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When Should Privacy Trump Free Speech?

In a May 2014 decision, Europe’s highest ruled that search engines doing business in the EU must process takedown requests for search results that individuals believe violate their privacy rights -- creating a formal, EU-wide "right to be forgotten." Since then, they have been flooded with tens of thousands of such requests. More often than not, these are to factually accurate public information. Many critics, such as TechDirt's Mike Masnick, worry that this has already opened the door for disgraced politicians, sex offenders, and malpractice-burdened doctors to wipe their slate clean (http://j.mp/1nS4Vv0). And an editorial from the Wall Street Journal warned this would create “an Internet with borders,” where access to information differs depending on where you live.

Join us for a discussion of the EU decision's consequences, its spread to other countries, and how it is already affecting American tech companies and Internet entrepreneurs. And if it could ever take root in America.

Questions

  1. Following the EU ruling, many other countries have either adopted or are considering proposals to institute a "right to be forgotten." Could more heavy-handed regimes like Russia or China exploit this to institutionalize censorship under the banner of privacy?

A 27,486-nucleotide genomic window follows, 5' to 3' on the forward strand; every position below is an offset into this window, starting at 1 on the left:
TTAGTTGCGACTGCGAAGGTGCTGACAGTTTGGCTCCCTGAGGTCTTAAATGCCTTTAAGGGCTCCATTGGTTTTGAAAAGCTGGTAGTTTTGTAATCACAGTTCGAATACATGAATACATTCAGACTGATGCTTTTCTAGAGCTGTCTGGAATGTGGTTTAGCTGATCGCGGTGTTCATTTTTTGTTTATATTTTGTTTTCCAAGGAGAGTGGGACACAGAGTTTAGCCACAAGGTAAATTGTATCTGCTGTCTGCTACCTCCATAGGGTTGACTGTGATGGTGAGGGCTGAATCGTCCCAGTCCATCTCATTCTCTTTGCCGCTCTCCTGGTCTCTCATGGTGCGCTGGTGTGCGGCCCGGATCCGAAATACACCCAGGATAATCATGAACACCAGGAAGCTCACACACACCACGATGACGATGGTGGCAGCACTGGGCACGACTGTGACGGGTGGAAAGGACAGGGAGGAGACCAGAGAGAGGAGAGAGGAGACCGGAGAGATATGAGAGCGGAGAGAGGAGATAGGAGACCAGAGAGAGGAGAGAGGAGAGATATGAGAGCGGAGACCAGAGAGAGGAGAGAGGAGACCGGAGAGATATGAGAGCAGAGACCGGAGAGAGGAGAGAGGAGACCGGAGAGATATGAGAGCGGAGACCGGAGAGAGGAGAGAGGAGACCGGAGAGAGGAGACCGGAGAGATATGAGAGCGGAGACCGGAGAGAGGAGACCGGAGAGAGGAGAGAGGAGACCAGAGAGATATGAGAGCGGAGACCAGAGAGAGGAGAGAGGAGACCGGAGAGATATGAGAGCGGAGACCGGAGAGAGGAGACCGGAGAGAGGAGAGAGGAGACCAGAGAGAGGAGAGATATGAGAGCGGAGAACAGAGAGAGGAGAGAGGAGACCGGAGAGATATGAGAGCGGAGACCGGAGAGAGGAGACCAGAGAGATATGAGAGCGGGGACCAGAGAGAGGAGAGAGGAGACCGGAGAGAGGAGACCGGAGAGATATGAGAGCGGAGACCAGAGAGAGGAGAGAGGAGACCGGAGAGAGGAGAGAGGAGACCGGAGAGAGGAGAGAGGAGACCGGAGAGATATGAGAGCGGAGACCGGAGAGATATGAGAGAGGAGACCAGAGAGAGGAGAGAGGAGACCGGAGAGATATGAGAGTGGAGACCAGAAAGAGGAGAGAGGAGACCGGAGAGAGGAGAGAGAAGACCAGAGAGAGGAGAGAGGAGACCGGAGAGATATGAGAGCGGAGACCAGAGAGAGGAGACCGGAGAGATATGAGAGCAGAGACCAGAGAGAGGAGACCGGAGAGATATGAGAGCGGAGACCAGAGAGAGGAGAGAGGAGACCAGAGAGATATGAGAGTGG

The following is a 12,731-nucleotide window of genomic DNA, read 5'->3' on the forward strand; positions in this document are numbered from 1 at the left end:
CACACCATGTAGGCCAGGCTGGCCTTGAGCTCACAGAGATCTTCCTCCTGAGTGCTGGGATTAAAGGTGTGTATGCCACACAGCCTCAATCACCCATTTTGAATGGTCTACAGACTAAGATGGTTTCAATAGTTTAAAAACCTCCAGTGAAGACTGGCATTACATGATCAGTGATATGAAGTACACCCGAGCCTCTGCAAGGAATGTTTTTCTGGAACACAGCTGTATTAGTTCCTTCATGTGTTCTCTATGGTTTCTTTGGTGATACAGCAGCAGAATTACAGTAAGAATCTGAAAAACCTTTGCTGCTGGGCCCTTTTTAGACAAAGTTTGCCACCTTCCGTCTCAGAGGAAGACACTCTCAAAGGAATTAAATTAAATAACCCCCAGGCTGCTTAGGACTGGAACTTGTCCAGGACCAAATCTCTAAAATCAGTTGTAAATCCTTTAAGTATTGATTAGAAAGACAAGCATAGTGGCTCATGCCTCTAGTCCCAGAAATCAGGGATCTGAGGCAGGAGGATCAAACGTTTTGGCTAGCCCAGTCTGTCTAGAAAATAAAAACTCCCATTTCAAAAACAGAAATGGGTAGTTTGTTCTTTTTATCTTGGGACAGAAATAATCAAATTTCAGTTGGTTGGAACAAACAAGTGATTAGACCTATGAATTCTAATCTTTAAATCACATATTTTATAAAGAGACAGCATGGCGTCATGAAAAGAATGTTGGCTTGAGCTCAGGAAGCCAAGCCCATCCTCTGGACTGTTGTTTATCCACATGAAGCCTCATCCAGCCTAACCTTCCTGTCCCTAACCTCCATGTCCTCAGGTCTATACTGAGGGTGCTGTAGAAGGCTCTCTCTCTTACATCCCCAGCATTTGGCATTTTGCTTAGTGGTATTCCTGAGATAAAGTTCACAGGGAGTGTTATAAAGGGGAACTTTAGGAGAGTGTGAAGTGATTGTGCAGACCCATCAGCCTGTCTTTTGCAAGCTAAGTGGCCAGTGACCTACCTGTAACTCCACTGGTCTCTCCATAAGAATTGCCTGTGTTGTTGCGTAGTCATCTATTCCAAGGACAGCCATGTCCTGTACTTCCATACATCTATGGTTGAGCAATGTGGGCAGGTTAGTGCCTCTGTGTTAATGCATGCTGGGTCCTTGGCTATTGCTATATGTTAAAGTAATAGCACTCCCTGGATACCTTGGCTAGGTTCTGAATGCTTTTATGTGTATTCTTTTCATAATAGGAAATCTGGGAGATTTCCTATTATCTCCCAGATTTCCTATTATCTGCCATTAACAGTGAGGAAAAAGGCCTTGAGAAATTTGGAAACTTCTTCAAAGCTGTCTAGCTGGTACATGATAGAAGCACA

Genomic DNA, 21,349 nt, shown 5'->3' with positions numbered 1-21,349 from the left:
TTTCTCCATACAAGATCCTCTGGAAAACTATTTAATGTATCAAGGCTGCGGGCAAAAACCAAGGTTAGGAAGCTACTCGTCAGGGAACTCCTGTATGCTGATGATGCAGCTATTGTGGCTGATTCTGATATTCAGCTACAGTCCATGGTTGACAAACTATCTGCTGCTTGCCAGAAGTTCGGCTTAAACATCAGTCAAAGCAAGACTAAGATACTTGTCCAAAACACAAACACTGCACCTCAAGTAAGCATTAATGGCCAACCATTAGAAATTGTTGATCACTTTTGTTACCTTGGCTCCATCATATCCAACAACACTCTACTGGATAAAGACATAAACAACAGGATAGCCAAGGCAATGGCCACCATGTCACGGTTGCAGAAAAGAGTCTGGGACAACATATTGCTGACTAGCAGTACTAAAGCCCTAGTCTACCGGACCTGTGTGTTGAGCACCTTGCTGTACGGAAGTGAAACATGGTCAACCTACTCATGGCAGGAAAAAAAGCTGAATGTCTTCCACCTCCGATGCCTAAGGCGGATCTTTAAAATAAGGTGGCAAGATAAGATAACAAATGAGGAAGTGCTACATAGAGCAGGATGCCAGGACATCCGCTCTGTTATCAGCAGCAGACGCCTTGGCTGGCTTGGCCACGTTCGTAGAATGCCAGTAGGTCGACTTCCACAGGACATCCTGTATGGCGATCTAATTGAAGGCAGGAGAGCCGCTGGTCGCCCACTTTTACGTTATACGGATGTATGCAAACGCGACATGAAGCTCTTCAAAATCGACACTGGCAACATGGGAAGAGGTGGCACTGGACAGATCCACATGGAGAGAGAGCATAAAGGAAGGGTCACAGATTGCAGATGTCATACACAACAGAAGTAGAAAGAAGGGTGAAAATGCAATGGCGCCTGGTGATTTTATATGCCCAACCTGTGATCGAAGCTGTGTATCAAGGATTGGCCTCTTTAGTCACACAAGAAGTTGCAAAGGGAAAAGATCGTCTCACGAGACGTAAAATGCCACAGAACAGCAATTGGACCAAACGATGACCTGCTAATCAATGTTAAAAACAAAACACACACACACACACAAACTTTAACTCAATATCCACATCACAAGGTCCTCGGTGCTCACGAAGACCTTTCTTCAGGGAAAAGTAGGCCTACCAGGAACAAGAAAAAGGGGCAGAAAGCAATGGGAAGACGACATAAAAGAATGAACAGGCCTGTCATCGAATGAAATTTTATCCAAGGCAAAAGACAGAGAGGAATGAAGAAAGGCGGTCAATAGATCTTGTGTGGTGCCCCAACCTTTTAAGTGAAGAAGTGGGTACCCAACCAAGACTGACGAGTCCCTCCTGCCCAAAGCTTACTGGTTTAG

2. A ruling from the Supreme Court of British Columbia cited the EU decision as a basis for ordering a search engine to remove links from the global Internet. While no court in the United States is likely to uphold it, the search engine's business activities in Canada could force it to comply anyway due to financial incentives. Are we likely to see more cases like this in the future, where foreign governments can impede freedom of expression in America?
  3. In a court case in France, Nazi artifacts on Yahoo’s auction site ran afoul of a French law banning the display of Nazi paraphernalia -- and the French court ordered listings to be removed from Yahoo's servers in the United States. Financial incentives compelled Yahoo to comply -- despite a U.S. court backing them up. But what would happen if a Russian court ordered a major search engine like Yahoo or Google to remove gay and lesbian sites from its global database?
  4. If privacy should sometimes trump free speech, what should be the limiting principle? In the digital age, is making something unsearchable as good as deleting it?
  5. Could the "right to be forgotten" create a chilling effect and/or bad incentives for news sites and journalists (who get paid through ads delivered to search-driven traffic) for what types of stories and information they publish? Could this affect American news outlets even if it's just a European law?

Speakers

Organizer

Ray Lehmann, Senior Fellow & Editor-in-Chief, R Street Institute


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